About 59 percent of patients receiving the higher dose of secukinumab reported a 90 percent improvement in symptoms, and more than 28 percent said their psoriasis had cleared up completely.
"Not only was this phenomenally effective, but it was very quick," Lebwohl said.
The other trial reported similar results. The study provided either 300 mg or 150 mg of secukinumab to half of a pool of 1,306 psoriasis patients, with doses delivered the same as in the first trial.
In this trial, more than three-quarters (77 percent) of patients receiving the high dose of secukinumab experienced a 75 percent improvement in their psoriasis symptoms within 12 weeks, compared with 44 percent of those who received Enbrel and about 5 percent who got a placebo, the investigators found.
About 54 percent of secukinumab patients reported a 90 percent improvement in their symptoms, compared with 20 percent for Enbrel, the study found. One out of four patients reported that their psoriasis had completely cleared up with secukinumab, compared with one out of 20 for Enbrel.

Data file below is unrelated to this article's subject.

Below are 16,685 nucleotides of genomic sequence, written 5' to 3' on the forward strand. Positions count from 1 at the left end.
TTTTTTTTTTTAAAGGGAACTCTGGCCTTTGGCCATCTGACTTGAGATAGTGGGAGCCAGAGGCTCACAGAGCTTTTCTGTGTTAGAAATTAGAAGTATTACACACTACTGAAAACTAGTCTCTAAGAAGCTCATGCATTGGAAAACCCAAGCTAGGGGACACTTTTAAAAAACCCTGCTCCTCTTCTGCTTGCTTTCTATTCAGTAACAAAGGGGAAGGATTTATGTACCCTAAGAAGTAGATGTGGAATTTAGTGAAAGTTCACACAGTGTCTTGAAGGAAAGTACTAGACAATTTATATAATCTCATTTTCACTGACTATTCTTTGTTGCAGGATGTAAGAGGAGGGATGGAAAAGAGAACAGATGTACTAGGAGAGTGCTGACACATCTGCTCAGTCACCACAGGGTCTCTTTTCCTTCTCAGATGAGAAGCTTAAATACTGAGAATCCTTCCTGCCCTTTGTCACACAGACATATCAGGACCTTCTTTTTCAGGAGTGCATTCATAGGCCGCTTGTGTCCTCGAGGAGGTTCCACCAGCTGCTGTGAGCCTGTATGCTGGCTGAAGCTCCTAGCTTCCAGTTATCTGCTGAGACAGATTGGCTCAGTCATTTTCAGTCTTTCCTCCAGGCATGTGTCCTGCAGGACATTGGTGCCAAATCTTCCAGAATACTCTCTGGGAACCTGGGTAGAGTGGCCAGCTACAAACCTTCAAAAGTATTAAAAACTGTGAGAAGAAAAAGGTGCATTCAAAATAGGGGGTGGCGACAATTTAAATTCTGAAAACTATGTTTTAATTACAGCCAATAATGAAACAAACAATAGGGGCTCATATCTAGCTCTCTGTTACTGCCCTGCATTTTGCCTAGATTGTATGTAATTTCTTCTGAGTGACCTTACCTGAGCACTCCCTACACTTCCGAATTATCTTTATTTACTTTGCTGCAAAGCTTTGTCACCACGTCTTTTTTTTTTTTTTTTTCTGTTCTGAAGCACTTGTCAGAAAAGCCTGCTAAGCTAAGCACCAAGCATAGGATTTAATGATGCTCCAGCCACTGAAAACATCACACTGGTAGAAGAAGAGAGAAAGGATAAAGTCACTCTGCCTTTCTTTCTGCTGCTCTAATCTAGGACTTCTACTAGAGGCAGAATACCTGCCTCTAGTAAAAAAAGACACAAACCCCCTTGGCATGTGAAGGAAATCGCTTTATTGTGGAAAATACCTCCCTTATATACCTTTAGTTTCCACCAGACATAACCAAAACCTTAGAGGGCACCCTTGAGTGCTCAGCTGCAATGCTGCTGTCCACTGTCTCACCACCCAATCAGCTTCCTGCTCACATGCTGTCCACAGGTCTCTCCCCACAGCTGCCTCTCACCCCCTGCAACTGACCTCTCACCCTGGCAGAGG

In both trials, secukinumab proved relatively safe. The only side effect appears to be an increased risk of infection, which was higher than placebo in both studies but similar to that of Enbrel.
"The psoriasis drugs that we have used in past years suppressed big parts of the immune system, and because of that they had a lot of side effects," Lebwohl said. "This one appears to block the smallest part yet, and it appears to block the right part because it is the most effective of all the drugs to treat psoriasis yet."
Van Voorhees said the trials add up to a "very promising new agent" for treating psoriasis. The drug now awaits U.S. Food and Drug Administration approval.
"It's more effective than one of our gold-standard therapies, it's well-tolerated, and the only risk seems to be an increased risk of infection," Van Voorhees said.
The trials were funded by the drug's manufacturer, Novartis Pharmaceuticals.